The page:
Revisions to the Board's Methodology for Determining the Railroad Industry's Cost of Capital, 39154-39157 [2020-14061]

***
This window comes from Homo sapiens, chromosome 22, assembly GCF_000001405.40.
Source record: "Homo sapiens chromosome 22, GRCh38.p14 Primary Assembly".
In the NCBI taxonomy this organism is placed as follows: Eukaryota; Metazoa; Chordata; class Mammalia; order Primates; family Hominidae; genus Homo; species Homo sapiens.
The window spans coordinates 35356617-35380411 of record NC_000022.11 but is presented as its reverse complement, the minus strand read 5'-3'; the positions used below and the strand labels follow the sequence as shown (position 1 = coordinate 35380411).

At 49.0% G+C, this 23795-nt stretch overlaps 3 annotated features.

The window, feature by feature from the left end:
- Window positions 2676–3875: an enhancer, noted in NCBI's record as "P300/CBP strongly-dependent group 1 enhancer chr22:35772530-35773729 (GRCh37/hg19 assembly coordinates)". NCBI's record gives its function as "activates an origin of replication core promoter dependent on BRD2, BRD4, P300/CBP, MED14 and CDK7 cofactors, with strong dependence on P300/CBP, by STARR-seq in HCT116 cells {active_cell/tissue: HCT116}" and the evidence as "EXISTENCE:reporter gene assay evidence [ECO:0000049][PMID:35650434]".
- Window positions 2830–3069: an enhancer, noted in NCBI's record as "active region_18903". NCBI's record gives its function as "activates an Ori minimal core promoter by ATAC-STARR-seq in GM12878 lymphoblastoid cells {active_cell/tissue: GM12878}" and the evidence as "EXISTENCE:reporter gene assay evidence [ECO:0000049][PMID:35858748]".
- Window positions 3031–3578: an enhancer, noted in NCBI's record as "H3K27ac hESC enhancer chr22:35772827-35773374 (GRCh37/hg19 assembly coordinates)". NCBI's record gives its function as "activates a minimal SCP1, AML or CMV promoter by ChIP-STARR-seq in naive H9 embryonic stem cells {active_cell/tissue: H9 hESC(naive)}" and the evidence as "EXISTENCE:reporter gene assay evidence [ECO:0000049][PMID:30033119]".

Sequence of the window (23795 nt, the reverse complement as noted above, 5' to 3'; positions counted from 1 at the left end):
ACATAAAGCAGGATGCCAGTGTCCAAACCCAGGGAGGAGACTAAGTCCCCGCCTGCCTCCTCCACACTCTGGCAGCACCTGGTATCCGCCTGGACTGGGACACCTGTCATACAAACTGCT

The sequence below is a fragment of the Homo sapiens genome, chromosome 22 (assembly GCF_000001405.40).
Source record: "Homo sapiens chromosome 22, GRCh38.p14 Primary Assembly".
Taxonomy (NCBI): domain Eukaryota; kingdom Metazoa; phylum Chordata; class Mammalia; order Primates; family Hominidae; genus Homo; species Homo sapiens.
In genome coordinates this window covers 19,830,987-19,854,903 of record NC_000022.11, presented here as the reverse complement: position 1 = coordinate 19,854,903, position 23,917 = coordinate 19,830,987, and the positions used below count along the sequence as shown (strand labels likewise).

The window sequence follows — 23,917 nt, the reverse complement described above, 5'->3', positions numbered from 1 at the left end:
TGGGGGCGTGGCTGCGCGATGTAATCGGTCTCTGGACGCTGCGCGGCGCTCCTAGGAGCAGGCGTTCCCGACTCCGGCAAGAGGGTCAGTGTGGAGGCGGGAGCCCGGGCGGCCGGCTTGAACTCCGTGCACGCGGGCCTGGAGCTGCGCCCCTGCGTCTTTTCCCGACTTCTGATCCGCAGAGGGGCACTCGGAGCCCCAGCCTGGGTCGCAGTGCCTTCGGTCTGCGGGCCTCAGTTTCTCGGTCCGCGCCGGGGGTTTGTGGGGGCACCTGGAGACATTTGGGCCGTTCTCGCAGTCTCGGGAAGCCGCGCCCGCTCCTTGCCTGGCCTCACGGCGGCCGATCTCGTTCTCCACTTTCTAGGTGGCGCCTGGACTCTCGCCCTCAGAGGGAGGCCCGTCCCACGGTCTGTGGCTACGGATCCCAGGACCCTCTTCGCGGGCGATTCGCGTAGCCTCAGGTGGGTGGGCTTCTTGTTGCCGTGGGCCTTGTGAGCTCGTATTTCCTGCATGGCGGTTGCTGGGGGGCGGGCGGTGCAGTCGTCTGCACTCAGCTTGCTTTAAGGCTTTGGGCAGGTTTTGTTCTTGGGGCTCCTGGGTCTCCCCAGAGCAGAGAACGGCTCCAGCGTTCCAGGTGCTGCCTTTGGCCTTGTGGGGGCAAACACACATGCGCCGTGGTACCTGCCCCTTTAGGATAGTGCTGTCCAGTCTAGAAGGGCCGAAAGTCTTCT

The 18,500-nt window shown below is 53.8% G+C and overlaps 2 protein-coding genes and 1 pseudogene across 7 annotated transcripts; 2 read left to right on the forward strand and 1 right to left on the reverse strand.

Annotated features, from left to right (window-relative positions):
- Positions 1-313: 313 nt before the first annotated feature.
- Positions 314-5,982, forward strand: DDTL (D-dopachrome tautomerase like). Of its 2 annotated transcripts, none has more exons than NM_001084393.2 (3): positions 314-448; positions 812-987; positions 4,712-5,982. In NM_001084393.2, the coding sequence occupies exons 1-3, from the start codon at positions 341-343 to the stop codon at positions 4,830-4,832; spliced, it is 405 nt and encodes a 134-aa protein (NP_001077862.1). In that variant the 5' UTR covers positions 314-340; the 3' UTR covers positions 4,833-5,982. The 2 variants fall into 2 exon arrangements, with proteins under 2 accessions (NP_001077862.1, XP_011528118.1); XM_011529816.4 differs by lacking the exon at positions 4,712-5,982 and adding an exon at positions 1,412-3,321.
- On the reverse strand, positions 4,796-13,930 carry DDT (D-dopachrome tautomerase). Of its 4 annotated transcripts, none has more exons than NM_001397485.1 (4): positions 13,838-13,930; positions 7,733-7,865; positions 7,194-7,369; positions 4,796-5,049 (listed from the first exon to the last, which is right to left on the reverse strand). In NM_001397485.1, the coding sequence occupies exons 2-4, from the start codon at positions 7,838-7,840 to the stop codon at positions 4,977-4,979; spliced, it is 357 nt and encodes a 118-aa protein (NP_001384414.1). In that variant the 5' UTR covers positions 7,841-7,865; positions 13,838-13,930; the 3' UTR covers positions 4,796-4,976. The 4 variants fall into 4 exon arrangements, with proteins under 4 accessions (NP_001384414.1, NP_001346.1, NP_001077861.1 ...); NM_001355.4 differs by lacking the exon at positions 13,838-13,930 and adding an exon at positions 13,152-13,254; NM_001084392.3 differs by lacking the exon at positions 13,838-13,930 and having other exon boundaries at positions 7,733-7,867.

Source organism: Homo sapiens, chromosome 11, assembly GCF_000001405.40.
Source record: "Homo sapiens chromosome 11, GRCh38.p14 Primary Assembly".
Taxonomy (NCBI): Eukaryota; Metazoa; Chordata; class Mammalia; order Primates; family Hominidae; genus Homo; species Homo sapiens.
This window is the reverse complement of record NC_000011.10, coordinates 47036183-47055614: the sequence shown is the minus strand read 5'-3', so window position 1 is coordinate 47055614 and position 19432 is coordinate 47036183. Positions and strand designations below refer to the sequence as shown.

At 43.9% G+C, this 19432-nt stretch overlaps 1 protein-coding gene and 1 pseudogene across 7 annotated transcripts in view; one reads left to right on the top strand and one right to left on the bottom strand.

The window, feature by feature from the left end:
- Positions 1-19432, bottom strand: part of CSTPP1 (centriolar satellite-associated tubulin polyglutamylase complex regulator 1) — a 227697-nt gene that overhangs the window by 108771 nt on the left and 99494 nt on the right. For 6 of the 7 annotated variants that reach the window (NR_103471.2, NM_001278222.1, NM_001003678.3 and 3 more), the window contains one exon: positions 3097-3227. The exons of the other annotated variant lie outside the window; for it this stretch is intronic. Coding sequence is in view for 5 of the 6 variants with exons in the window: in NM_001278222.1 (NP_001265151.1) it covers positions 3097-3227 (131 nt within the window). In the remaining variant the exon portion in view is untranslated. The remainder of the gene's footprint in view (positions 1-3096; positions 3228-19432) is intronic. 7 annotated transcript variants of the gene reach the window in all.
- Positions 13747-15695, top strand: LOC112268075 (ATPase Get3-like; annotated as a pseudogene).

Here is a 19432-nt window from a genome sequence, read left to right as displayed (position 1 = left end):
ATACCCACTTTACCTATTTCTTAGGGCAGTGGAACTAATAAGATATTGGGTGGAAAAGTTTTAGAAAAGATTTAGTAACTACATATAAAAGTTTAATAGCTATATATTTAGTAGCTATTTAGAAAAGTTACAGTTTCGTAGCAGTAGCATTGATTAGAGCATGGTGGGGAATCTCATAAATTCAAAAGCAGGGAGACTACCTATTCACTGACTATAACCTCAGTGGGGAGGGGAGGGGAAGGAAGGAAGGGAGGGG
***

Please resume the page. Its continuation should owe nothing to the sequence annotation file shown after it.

Download as PDF 39154 Federal Register / Vol. 85, No. 126 / Tuesday, June 30, 2020 / Proposed Rules lesson, the correction of assigned work with such suggestions or recommendation as may be necessary to instruct the student, the keeping of student achievement records, and issuance of a diploma, certificate, or other evidence to the student upon satisfactorily completing the requirements of the course. (b) Special services or special courses means those services or courses that VA requests that are supplementary to those the institution customarily provides for similarly circumstanced non-Veteran students and that the contracting officer considers to be necessary for the rehabilitation of the trainee. 871.205 Proration of charges. A contract must include the exact formula agreed on for the proration of charges in the event that the Veteran’s program is interrupted or discontinued before the end of the term, semester, quarter, or other period, or the program is completed in less time than stated in the contract. 871.206 Other fees and charges. VA may pay fees and other charges that are not prescribed by law but are required by nongovernmental organizations, such as initiation fees required to become a member of a labor union and the dues necessary to maintain membership incidental to training on the job or to obtaining employment during a period in which the Veteran is a chapter 31 participant, provided there are no facilities feasibly available where the necessary training can be feasibly accomplished or employment obtained without paying such charges. Payment for such fees must be made in accordance with part 813. khammond on DSKJM1Z7X2PROD with PROPOSALS 871.207 Payment of tuition or fees. (a) Contracts, agreements, or arrangements requiring the payment of tuition or fees must provide either of the following: (1) Payment for tuition or fees must be made in arrears and must be prorated in installments over the school year or the length of the course. (2) An institution may be paid in accordance with paragraph (b) of this section, if the institution operates on a regular term, quarter, or semester basis and normally accepts students only at the beginning of the term, quarter, or semester and if the institution is one of the following: (i) An institution of higher learning that uses a standard unit of credit recognized by accrediting associations. Such institutions include those that are members of recognized national or VerDate Sep<11>2014 16:34 Jun 29, 2020 Jkt 250001 regional educational accrediting associations, and those that, although not members of such accrediting associations, grant standard units of credit acceptable at full value without examination by collegiate institutions that are members of national or regional accrediting associations. (ii) A public tax-supported institution. (iii) An institution operated and controlled by a State, county, or local board of education. (b) An institution that meets the exceptions of paragraph (a)(2) of this section and that has a refund policy providing for a graduated scale of charges for purposes of determining refunds may be paid part or all such tuitions or fees for a term, quarter, or other period of enrollment immediately following the date on which the refund expires. (c) Proration of charges does not apply to a fee for noncontinuing service, such as a registration fee, etc. (d) The period for which payment of charges may be made is the period of actual enrollment and is subject to the following: (1) The effective date is the date of the trainee’s entrance into training status, except that payment may be made for an entire semester, quarter, or term in institutions operating on that basis if the trainee enters no later than the final date set by the institution for enrolling for full credit. (2) In those cases where the institution has not set a final date for enrolling for full credit or does not set a date acceptable to VA, payment may be prorated on the basis of attendance, regardless of the refund policy. (3) If an institution customarily charges for the amount of credit or number of hours of attendance for which a trainee enrolls, payment may be made on that basis when a trainee enrolls after the final date permitted for carrying full credit for the semester or term. 871.208 Rehabilitation facilities. Charges by rehabilitation facilities for the rehabilitation services provided under 38 U.S.C. chapter 31 are paid in the same manner as charges for educational and vocational services through contract, agreement, or other arrangement. 871.209 Records and reports. Contracts, agreements, or arrangements must provide for the number and frequency of reports, adequate financial records to support payment for each trainee, and maintenance of attendance and progress PO 00000 Frm 00059 Fmt 4702 Sfmt 4702 records. Such records must be preserved for a period of three years. 871.210 Prohibition on advertising— training of Veterans. The training of persons under a VA contract or the fact that the United States is using the facilities of the institution for training Veterans must not be used in any way to advertise the institution. References in the advertising media or correspondence of the institution shall be limited to a list of courses under 38 U.S.C. chapter 31 and must not be directed or pointed specifically to Veterans. 871.211 Contract clauses. (a) Contracting officers must use the following clauses, as appropriate, in solicitations and contracts for vocational rehabilitation and employment services as they pertain to training and rehabilitation services and contracts for counseling services: (1) 852.271–72, Time Spent by Counselee in Counseling Process. (2) 852.271–73, Use and Publication of Counseling Results. (3) 852.271–74, Inspection of Instruction, Counseling or Testing Operations. (b) See 837.110–70(a) for clause 852.237–74, Non-Discrimination in Service Delivery. [FR Doc. 2020–12906 Filed 6–29–20; 8:45 am] BILLING CODE 8320–01–P SURFACE TRANSPORTATION BOARD 49 CFR Chapter X [Docket No. EP 664 (Sub-No. 4)] Revisions to the Board’s Methodology for Determining the Railroad Industry’s Cost of Capital Surface Transportation Board. Notice of proposed rulemaking; withdrawal. AGENCY: ACTION: The Board is withdrawing the document published on October 4, 2019 (84 FR 53094), as corrected on October 18, 2019 (84 FR 55897), as of June 30, 2020. ADDRESSES: The docket for this withdrawn rulemaking is available at www.stb.gov. DATES: FOR FURTHER INFORMATION CONTACT: Nathaniel Bawcombe at (202) 245–0376. Assistance for the hearing impaired is available through the Federal Relay Service at (800) 877–8339. SUPPLEMENTARY INFORMATION: On September 30, 2019, as corrected October 11, 2019, the Board issued a E:\FR\FM\30JNP1.SGM 30JNP1 Federal Register / Vol. 85, No. 126 / Tuesday, June 30, 2020 / Proposed Rules notice of proposed rulemaking seeking public comment on its proposal to change its existing methodology for determining the railroad industry’s cost of capital. Revisions to the Board’s Methodology for Determining the R.R. Indus.’s Cost of Capital (NPRM), EP 664 (Sub-No. 4) (STB served Sept. 30, 2019), corrected (STB served Oct. 11, 2019).1 Specifically, the Board proposed incorporating an additional model, referred to as the ‘‘Step Multi-Stage Discounted Cash Flow Model’’ (Step MSDCF), to complement its use of Morningstar/Ibbotson Multi-Stage Discounted Cash Flow Model (Morningstar/Ibbotson MSDCF) and Capital Asset Pricing Model (CAPM) in determining the cost-of-equity component of the cost of capital. Based upon the comments and replies received in response to the NPRM, the Board will withdraw its proposal and discontinue this proceeding. khammond on DSKJM1Z7X2PROD with PROPOSALS Background Each year, the Board determines the railroad industry’s cost of capital and then uses this figure in a variety of regulatory proceedings, including the annual determination of railroad revenue adequacy, rate reasonableness cases, feeder line applications, rail line abandonments, trackage rights cases, and rail merger reviews. The annual cost-of-capital figure is also used as an input in the Uniform Railroad Costing System, the Board’s general purpose costing system. The Board calculates the cost of capital as the weighted average of the cost of debt and the cost of equity. See Methodology to be Employed in Determining the R.R. Indus.’s Cost of Capital, EP 664, slip op. at 3 (STB served Jan. 17, 2008). While the cost of debt is observable and readily available, the cost of equity (the expected return that equity investors require) can only be estimated.2 Id. Thus, estimating the cost of equity requires relying on appropriate finance models. Id. In 2009, the Board began to calculate the cost of equity based on a simple average of the estimates produced by CAPM and Morningstar/Ibbotson MSDCF. See Use of a Multi-Stage Discounted Cash Flow Model in Determining the R.R. Indus.’s Cost of 1 References to the NPRM in this decision refer to the corrected decision. The NPRM was published in the Federal Register on October 18, 2019 (84 FR 55,897). On November 22, 2019, the Board served a clarifying decision with a revised Appendix A detailing the algebraic formula for its proposal. 2 The Board must make ‘‘an adequate and continuing effort to assist . . . carriers in attaining revenue levels,’’ which should, among other objectives, ‘‘permit the raising of needed equity capital.’’ 49 U.S.C. 10704(a)(2). VerDate Sep<11>2014 16:34 Jun 29, 2020 Jkt 250001 Capital, EP 664 (Sub-No. 1), slip op. at 15 (STB served Jan. 28, 2009). Since that time, the Board has consistently found that the simple average of CAPM and Morningstar/Ibbotson MSDCF has produced a reasonable estimate of the cost of equity used to gauge the financial health of the railroad industry. See, e.g., R.R. Cost of Capital—2018, EP 558 (Sub-No. 22) (STB served Sept. 30, 2019); R.R. Cost of Capital—2017, EP 558 (Sub-No. 21) (STB served Dec. 6, 2018). Under CAPM, the cost of equity is equal to RF + b × RP, where RF is the risk-free rate of interest,3 RP is the market-risk premium,4 and b (or beta) is the measure of systematic, nondiversifiable risk. Under CAPM, the Board calculates the risk-free rate based on the average yield to maturity for a 20year U.S. Treasury Bond. The estimate for the market-risk premium is based on returns experienced by the S&P 500 since 1926. Lastly, the industry beta is calculated by using a portfolio of weekly, merger-adjusted railroad stock returns for the previous five years. Under Morningstar/Ibbotson MSDCF, the cost of equity is the discount rate that equates a firm’s market value to the present value of the expected stream of cash flows. Morningstar/Ibbotson MSDCF calculates growth of earnings in three stages. In the first stage (years one through five), the qualifying railroad’s 5 annual earnings growth rate is assumed to be the median value of its three- to five-year growth rate estimates, as determined by railroad industry analysts and published by the Institutional Brokers Estimate System.6 In the second stage (years six through 10), the growth rate is the simple average of all of the qualifying railroads’ median three- to five-year growth rate estimates in stage one. In the third stage (years 11 and onwards), the growth rate is the long-run nominal growth rate of the U.S. economy. This long-run 3 The risk-free rate of interest is an exogenously determined interest rate at which investors may borrow or lend without fear of default. 4 The market-risk premium is the predicted additional return from investing in the market (in this case, the S&P 500) instead of risk-free investments over the long term. It is calculated by subtracting the risk-free rate from that market return. 5 The Board determines the railroad industry’s cost of capital for a ‘‘composite railroad,’’ which is based on data from Class I carriers that meet certain criteria developed in Railroad Cost of Capital— 1984, 1 I.C.C.2d 989 (1985), as modified by Revisions to the Cost-of-Capital Composite Railroad Criteria, EP 664 (Sub-No. 3) (STB served Oct. 25, 2017). 6 This data can be retrieved from Refinitiv (formerly Thomson ONE Investment Management). See R.R. Cost of Capital—2018, EP 558 (Sub-No. 22), slip op. at 10. PO 00000 Frm 00060 Fmt 4702 Sfmt 4702 39155 nominal growth rate is estimated by using the historical growth in real gross domestic product plus the long-run expected inflation rate. Most recently, in September 2019, the Board used the simple average of CAPM and Morningstar/Ibbotson MSDCF to calculate the cost of capital in Railroad Cost of Capital—2018, Docket No. EP 558 (Sub-No. 22). In that proceeding, comments and supporting data from the Association of American Railroads (AAR) showed a large increase in growth rates 7 and the cost of capital over the prior year’s figures.8 See generally AAR Comments, Apr. 22, 2019, R.R. Cost of Capital—2018, EP 558 (Sub-No. 22). According to AAR, lower tax rates and rail operating changes, including precision scheduled railroading, among other factors, contributed to analysts’ higher growth expectations in 2018. See id. at V.S. Gray 45–46. In Railroad Cost of Capital—2018, EP 558 (Sub-No. 22), slip op. at 3, the Board explained that the validity of its existing methodology was not undermined simply because the cost of capital turned out to be higher than expected. However, the high cost of capital combined with the major operating changes within the rail industry did prompt the Board to explore whether its methodology could be improved with an additional model to capture different information. In particular, the Board considered changes related to growth rates in the second stage or middle horizon (years six through 10) of Morningstar/Ibbotson MSDCF, leading to the NPRM in this docket. As proposed in the NPRM, Step MSDCF would calculate growth of earnings in three stages. The first and third stages would be identical to those of Morningstar/Ibbotson MSDCF. Unlike Morningstar/Ibbotson MSDCF, however, the growth rate of the second stage (years six through 10) would be a gradual transition between the first and third stages. The transition would begin at year six and step down or up in equal increments each year towards the terminal growth rate (or third stage). See NPRM, EP 664 (Sub-No. 4), slip op. at 5, 10–11. Furthermore, the NPRM proposed to calculate the cost of capital pursuant to the weighted average of the 7 For example, the second stage growth rate estimate produced by Morningstar/Ibbotson MSDCF produced a value of 19.88%, as compared with the second stage growth rate value of 13.55% reflected in the 2017 cost of capital. Compare R.R. Cost of Capital—2018, EP 558 (Sub-No. 22), slip op. at 17, with R.R. Cost of Capital—2017, EP 558 (Sub-No. 21), slip op. at 18. 8 The 2018 cost of capital (12.22%) was 2.18 percentage points higher than the 2017 cost of capital (10.04%). E:\FR\FM\30JNP1.SGM 30JNP1 khammond on DSKJM1Z7X2PROD with PROPOSALS 39156 Federal Register / Vol. 85, No. 126 / Tuesday, June 30, 2020 / Proposed Rules three models, with CAPM weighted at 50%, Morningstar/Ibbotson MSDCF weighted at 25%, and Step MSDCF weighted at 25%. Id. at 3. In response to the NPRM, the Board received comments and replies from AAR and Western Coal Traffic League (WCTL), as well as comments from Roger J. Grabowski, Managing Director of Duff & Phelps. AAR’s primary argument is that incorporation of Step MSDCF is unwarranted because the 2018 cost-of-capital figure was a ‘‘data anomaly’’ caused by an unusual combination of market factors that affected the inputs used in Morningstar/ Ibbotson MSDCF. (AAR Comments 1–2.) According to AAR, Step MSDCF would neither remedy what caused the 2018 anomaly in the first place nor prevent future anomalies of the same kind. (Id. at 3.) AAR also identifies problems in Step MSDCF that it argues would need to be corrected before the Board could adopt it. (Id. at 23–25.) As an alternative to Step MSDCF, AAR encourages the Board to move the observation date (the date upon which the data for the cost of capital is drawn) from the last Friday in December to the last Friday in January to prevent a future anomaly ‘‘should that rare event reoccur.’’ (Id. at 3.) WCTL also opposes the Board’s Step MSDCF proposal, although for different reasons. WCTL states that Step MSDCF represents, at best, a modest improvement to the Board’s cost-ofcapital methodology and argues instead that both Step MSDCF and Morningstar/ Ibbotson MSDCF should be eliminated from the Board’s cost-of-capital methodology completely. (WCTL Comments 2, 19–20.) According to WCTL, the Board should reconfigure its cost-of-capital methodology to rely on CAPM alone, with some additional modifications. (Id. at 5–8.) Dr. Grabowski suggests that the third-stage growth rate of MSDCF may be incorrectly estimating the railroads’ cost of equity and proposes a modification to it. (Grabowski Comments 1, 4.) by a mismatch between declining stock prices and lagging growth rate estimates in December, that the Board’s approach does not effectively address the anomaly, and that Step MSDCF has technical issues. (See AAR Comments 8–13, 20–22, V.S. Villadsen 5–15.) Although WCTL criticizes aspects of AAR’s analysis, (WCTL Reply 3–5), it does not dispute AAR’s demonstration of the cause of the anomaly. AAR and WCTL agree that adding Step MSDCF to the Board’s cost-of-capital methodology would provide little to no meaningful benefit. (See AAR Comments 29; WCTL Reply 2.) Given this record, the Board will withdraw its proposal to add Step MSDCF to its cost-of-equity calculation. The Board will not pursue AAR’s suggestion that, in lieu of the proposal, the Board permanently move the observation date for stock price and growth rate inputs from the end of December to the end of the following January. (See AAR Comments 26.) The events that occurred in 2018 are by AAR’s own account ‘‘unusual,’’ (AAR Comments 3), and using a January date raises other issues, such as whether a January data point includes information not available at the end of the prior year. See Railroad Cost of Capital—2008, EP 558 (Sub-No. 12), slip op. at 9 (STB served Sept. 25, 2009).9 The Board also declines to adopt WCTL’s alternative proposals. The Board has explicitly rejected some, such as WCTL’s requests to either move to a CAPM-only approach or to change the Morningstar/Ibbotson MSDCF regarding cashflows and growth rates, (WCTL Comments 2), in prior decisions.10 WCTL’s other suggestion, that Morningstar/Ibbotson MSDCF’s ‘‘variability’’ is a reason to abandon it, (WCTL Comments 16–17), has been implicitly rejected in the Board’s decisions finding that Morningstar/ Ibbotson MSDCF and CAPM each have their own strengths and weaknesses that, when averaged together, lead to a Discussion Although the Board found that its current cost-of-capital methodology remained reasonable, the Board proposed including Step MSDCF in its cost-of-equity calculation in an attempt to improve its methodology in light of the 2018 cost of capital and recent operating changes within the rail industry. However, the comments in response to the NPRM indicate that adding Step MSDCF may not be a necessary change to the Board’s cost-ofcapital methodology at this time. AAR persuasively argues that the 2018 costof-capital figure was an anomaly caused 9 As WCTL points out, in Railroad Cost of Capital—2008, EP 558 (Sub-No. 12), slip op. at 10, the Board rejected AAR’s similar proposal to use March 31, 2009 data, in favor of WCTL’s data that was drawn from the end of the year. (WCTL Reply 5.) 10 Pet. of the W. Coal Traffic League to Inst. a Rulemaking Proceeding to Abolish the Use of the Multi Stage Discounted Cash Flow Model in Determining the R.R. Indus.’s Cost of Equity Capital, EP 664 (Sub-No. 2), slip op. at 1–2 (STB served Sept. 28, 2018); Pet. of the W. Coal Traffic League, EP 664 (Sub-No. 2), slip op. at 2 (STB served Aug. 14, 2017); Pet. of the W. Coal Traffic League, EP 664 (Sub-No. 2), slip op. at 2, 5, 9, 11– 13 (STB served Apr. 28, 2017); Pet. of the W. Coal Traffic League, EP 664 (Sub-No. 2), slip op. at 11, 14, 17–18, 20 (STB served Oct. 31, 2016); Use of a Multi-Stage Discounted Cash Flow Model, EP 664 (Sub-No. 1), slip op. at 12–13. VerDate Sep<11>2014 16:34 Jun 29, 2020 Jkt 250001 PO 00000 Frm 00061 Fmt 4702 Sfmt 4702 more robust result.11 And all of WCTL’s arguments, including that the Board should address the generally accepted accounting principles treatment of operating leases as debt for purposes of the cost of capital, (WCTL Comments 29–30),12 go beyond the scope of this proceeding exploring whether the Board’s methodology could be improved with an additional model to capture different information, addressing the types of results that occurred in 2018.13 Conclusion For the reasons discussed above, the Board will withdraw its proposal to incorporate Step MSDCF into its methodology for determining the railroad industry’s cost of capital and discontinue this proceeding. It is ordered: 1. The Board’s proposal to modify its existing cost-of-capital methodology by incorporating Step MSDCF is withdrawn. This proceeding is discontinued. 2. Notice of the Board’s action will be published in the Federal Register. 3. This decision is effective on the date of service. Decided: June 23, 2020. By the Board, Board Members Begeman, Fuchs, and Oberman. Board Member Oberman commented with a separate expression. Board Member Oberman, commenting: While I concur in the Board’s decision for the reasons stated therein, I write separately to emphasize my conviction that the Board should continue to closely scrutinize the extent to which equity markets are incentivizing railroads to reduce operating ratios and whether and how such efforts might result in changes to the Board’s cost-ofcapital figure. It must be emphasized that the annual cost-of-capital determination directly impacts important aspects of the Board’s oversight duties. For example, the Board uses its cost-of-capital determination in a variety of regulatory proceedings, including railroad revenue adequacy determinations, feeder-line applications, rail line abandonments, trackage rights cases, and rail merger reviews. The 11 See Pet. of the W. Coal Traffic League, EP 664 (Sub-No. 2), slip op. at 11 (STB served Oct. 31, 2016). 12 WCTL raised this argument previously in Railroad Cost of Capital—2015, EP 558 (Sub-No. 19), slip op. at 4–5 (STB served Aug. 5, 2016), and the Board declined to adopt it. 13 Dr. Grabowski’s suggestion that the third-stage growth rate of Morningstar/Ibbotson MSDCF may incorrectly estimate the railroads’ cost of equity, and his proposed new approach to estimating the long-run nominal growth rate, (Grabowski Comments 1, 4), is similarly beyond the scope of the question raised in this proceeding. E:\FR\FM\30JNP1.SGM 30JNP1 Federal Register / Vol. 85, No. 126 / Tuesday, June 30, 2020 / Proposed Rules annual cost-of-capital figure is also an input into the Uniform Railroad Costing System and therefore has a direct bearing on rate reasonableness cases. Equity markets’ incentivizing railroads to lower operating ratios could translate into increases in the cost-ofcapital figure. My concern is that, as a result, a railroad might be found to be revenue inadequate even when, in reality, it is financially healthy. Likewise, a higher cost-of-capital figure can affect whether a particular commodity shipment is above or below the 180% R/VC threshold and is therefore eligible for rate review by the Board. Separately and in addition to the above matters, the need for continued scrutiny arises from my increasing concern that there is a point beyond which the demands of equity markets for a return of capital may impact the ability of the railroads to meet their common carrier obligations and may deprive the network of the capital it requires to support the needs of the public and the national defense. Finally, given that the United States and the entire world are presently facing health and economic crises, and that these crises have adversely affected the railroad industry along with the other parts of the economy, I recognize that my above stated concerns are not as immediate as they might otherwise be. Nevertheless, as the economy recovers and the railroad industry regains its full strength, the concerns outlined above may well reoccur and warrant the continued scrutiny I have urged. Jeffrey Herzig, Clearance Clerk. [FR Doc. 2020–14061 Filed 6–29–20; 8:45 am] BILLING CODE 4915–01–P DEPARTMENT OF COMMERCE National Oceanic and Atmospheric Administration 50 CFR Part 648 [Docket No. 200617–0163] khammond on DSKJM1Z7X2PROD with PROPOSALS RIN 0648–BJ79 Fisheries of the Northeastern United States; Monkfish; Framework Adjustment 12 National Marine Fisheries Service (NMFS), National Oceanic and Atmospheric Administration (NOAA), Commerce. ACTION: Proposed rule; request for comments. AGENCY: VerDate Sep<11>2014 16:34 Jun 29, 2020 Jkt 250001 We are proposing to approve and implement specifications submitted by the New England and Mid-Atlantic Fishery Management Councils in Framework Adjustment 12 to the Monkfish Fishery Management Plan. This action would set monkfish specifications for fishing year 2020 and project specifications for the 2021 and 2022 fishing years. This action is needed to establish allowable monkfish harvest levels that will prevent overfishing. SUMMARY: Public comments must be received by July 30, 2020. DATES: You may submit comments on this document, identified by NOAA– NMFS–2020–0064, by either of the following methods: • Electronic Submission: Submit all electronic public comments via the Federal e-Rulemaking Portal. Go to www.regulations.gov/ #!docketDetail;D=NOAA-NMFS-20200064, click the ‘‘Comment Now!’’ icon, complete the required fields, and enter or attach your comments. Instructions: Comments sent by any other method, to any other address or individual, or received after the end of the comment period, may not be considered by NMFS. All comments received are a part of the public record and will generally be posted for public viewing on www.regulations.gov without change. All personal identifying information (e.g., name, address, etc.), confidential business information, or otherwise sensitive information submitted voluntarily by the sender will be publicly accessible. NMFS will accept anonymous comments (enter ‘‘N/ A’’ in the required fields if you wish to remain anonymous). If you are unable to submit your comment through www.regulations.gov, contact Allison Murphy, Fishery Policy Analyst, allison.murphy@noaa.gov. Copies of the Framework 12 document, including the Regulatory Flexibility Act Analysis and other supporting documents for the specifications, are available from Thomas A. Nies, Executive Director, New England Fishery Management Council, 50 Water Street, Mill 2, Newburyport, MA 01950. The specifications document is also accessible via the internet at: https:// www.nefmc.org/management-plans/ monkfish. ADDRESSES: FOR FURTHER INFORMATION CONTACT: Allison Murphy, Fishery Policy Analyst, (978) 281–9122. SUPPLEMENTARY INFORMATION: PO 00000 Frm 00062 Fmt 4702 Sfmt 4702 39157 Background The monkfish fishery is jointly managed under the Monkfish Fishery Management Plan (FMP) by the New England and the Mid-Atlantic Fishery Management Councils. The fishery extends from Maine to North Carolina from the coast out to the end of the continental shelf. The Councils manage the fishery as two management units, with the Northern Fishery Management Area (NFMA) covering the Gulf of Maine and northern part of Georges Bank, and the Southern Fishery Management Area (SFMA) extending from the southern flank of Georges Bank through Southern New England and into the Mid-Atlantic Bight to North Carolina. The monkfish fishery is primarily managed by landing limits and a yearly allocation of monkfish days-at-sea calculated to enable vessels participating in the fishery to catch, but not exceed, the target total allowable landings (TAL) and the annual catch target (ACT), which is the TAL plus an estimate of expected discards, for each management area. Both the ACT and the TAL are calculated to maximize yield in the fishery over the long term. Proposed Measures 1. Specifications We are proposing to adjust the NFMA and SFMA quotas for fishing year 2020 (Table 1), based on the Councils’ recommendations. We are also projecting these quotas for fishing years 2021 and 2022. On August 21, 2019, the New England Council’s Scientific and Statistical Committee (SSC) recommended acceptable biological catch levels in the NFMA and SFMA for fishing years 2020–2022. The New England Council approved the specifications on September 24, 2019. The Mid-Atlantic Council approved the specifications on October 7, 2019. Both Councils’ recommendations for the 2020–2022 monkfish specifications are based on the results of the 2019 assessment update and the recommendations of the SSC. The Councils recommended a 10percent increase in the acceptable biological catch and annual catch limit in the NFMA and status quo acceptable biological catch and annual catch limit in the SFMA, when compared to the 2017–2019 specifications. Discards, calculated using a moving average of the most recent three years of data, increased in both areas, but more significantly in the SFMA. Data indicate that this substantial increase is due to the large 2015 monkfish year class being discarded by scallop dredge gear. After E:\FR\FM\30JNP1.SGM 30JNP1